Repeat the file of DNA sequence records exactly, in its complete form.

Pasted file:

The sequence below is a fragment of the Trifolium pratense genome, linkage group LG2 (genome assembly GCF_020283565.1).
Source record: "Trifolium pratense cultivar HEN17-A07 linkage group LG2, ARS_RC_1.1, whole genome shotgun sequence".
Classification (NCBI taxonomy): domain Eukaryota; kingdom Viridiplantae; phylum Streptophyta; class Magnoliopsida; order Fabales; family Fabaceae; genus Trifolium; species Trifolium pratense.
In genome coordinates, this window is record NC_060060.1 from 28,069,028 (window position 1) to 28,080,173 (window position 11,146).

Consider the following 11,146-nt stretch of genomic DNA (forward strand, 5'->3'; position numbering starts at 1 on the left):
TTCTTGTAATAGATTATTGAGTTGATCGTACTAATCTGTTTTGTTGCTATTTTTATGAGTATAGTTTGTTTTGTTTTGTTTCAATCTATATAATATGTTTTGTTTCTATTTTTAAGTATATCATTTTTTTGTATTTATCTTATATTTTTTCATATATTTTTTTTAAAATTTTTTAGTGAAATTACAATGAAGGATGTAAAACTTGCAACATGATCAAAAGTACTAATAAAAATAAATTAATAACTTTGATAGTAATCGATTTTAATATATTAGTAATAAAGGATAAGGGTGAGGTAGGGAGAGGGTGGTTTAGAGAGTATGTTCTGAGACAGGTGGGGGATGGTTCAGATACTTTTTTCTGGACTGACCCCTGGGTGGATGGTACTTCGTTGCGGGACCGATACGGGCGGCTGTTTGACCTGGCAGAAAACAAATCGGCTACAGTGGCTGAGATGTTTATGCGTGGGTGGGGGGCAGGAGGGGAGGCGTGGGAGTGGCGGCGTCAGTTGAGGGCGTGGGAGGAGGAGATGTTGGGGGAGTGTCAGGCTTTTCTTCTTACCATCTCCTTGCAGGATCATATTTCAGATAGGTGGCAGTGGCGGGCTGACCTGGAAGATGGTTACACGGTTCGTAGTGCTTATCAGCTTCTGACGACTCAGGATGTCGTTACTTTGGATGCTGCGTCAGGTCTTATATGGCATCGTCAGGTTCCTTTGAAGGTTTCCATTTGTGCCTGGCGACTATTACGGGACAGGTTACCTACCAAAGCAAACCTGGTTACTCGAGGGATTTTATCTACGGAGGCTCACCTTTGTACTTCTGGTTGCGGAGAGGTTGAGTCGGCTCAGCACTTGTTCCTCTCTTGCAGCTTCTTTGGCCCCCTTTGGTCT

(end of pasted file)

The sequence below is a fragment of the Trifolium pratense genome, linkage group LG2 (genome assembly GCF_020283565.1).
Source record: "Trifolium pratense cultivar HEN17-A07 linkage group LG2, ARS_RC_1.1, whole genome shotgun sequence".
Classification (NCBI taxonomy): domain Eukaryota; kingdom Viridiplantae; phylum Streptophyta; class Magnoliopsida; order Fabales; family Fabaceae; genus Trifolium; species Trifolium pratense.
In genome coordinates, this window is record NC_060060.1 from 28,069,028 (window position 1) to 28,080,173 (window position 11,146).

Consider the following 11,146-nt stretch of genomic DNA (forward strand, 5'->3'; position numbering starts at 1 on the left):
TTCTTGTAATAGATTATTGAGTTGATCGTACTAATCTGTTTTGTTGCTATTTTTATGAGTATAGTTTGTTTTGTTTTGTTTCAATCTATATAATATGTTTTGTTTCTATTTTTAAGTATATCATTTTTTTGTATTTATCTTATATTTTTTCATATATTTTTTTTAAAATTTTTTAGTGAAATTACAATGAAGGATGTAAAACTTGCAACATGATCAAAAGTACTAATAAAAATAAATTAATAACTTTGATAGTAATCGATTTTAATATATTAGTAATAAAGGATAAGGGTGAGGTAGGGAGAGGGTGGTTTAGAGAGTATGTTCTGAGACAGGTGGGGGATGGTTCAGATACTTTTTTCTGGACTGACCCCTGGGTGGATGGTACTTCGTTGCGGGACCGATACGGGCGGCTGTTTGACCTGGCAGAAAACAAATCGGCTACAGTGGCTGAGATGTTTATGCGTGGGTGGGGGGCAGGAGGGGAGGCGTGGGAGTGGCGGCGTCAGTTGAGGGCGTGGGAGGAGGAGATGTTGGGGGAGTGTCAGGCTTTTCTTCTTACCATCTCCTTGCAGGATCATATTTCAGATAGGTGGCAGTGGCGGGCTGACCTGGAAGATGGTTACACGGTTCGTAGTGCTTATCAGCTTCTGACGACTCAGGATGTCGTTACTTTGGATGCTGCGTCAGGTCTTATATGGCATCGTCAGGTTCCTTTGAAGGTTTCCATTTGTGCCTGGCGACTATTACGGGACAGGTTACCTACCAAAGCAAACCTGGTTACTCGAGGGATTTTATCTACGGAGGCTCACCTTTGTACTTCTGGTTGCGGAGAGGTTGAGTCGGCTCAGCACTTGTTCCTCTCTTGCAGCTTCTTTGGCCCCCTTTGGTCT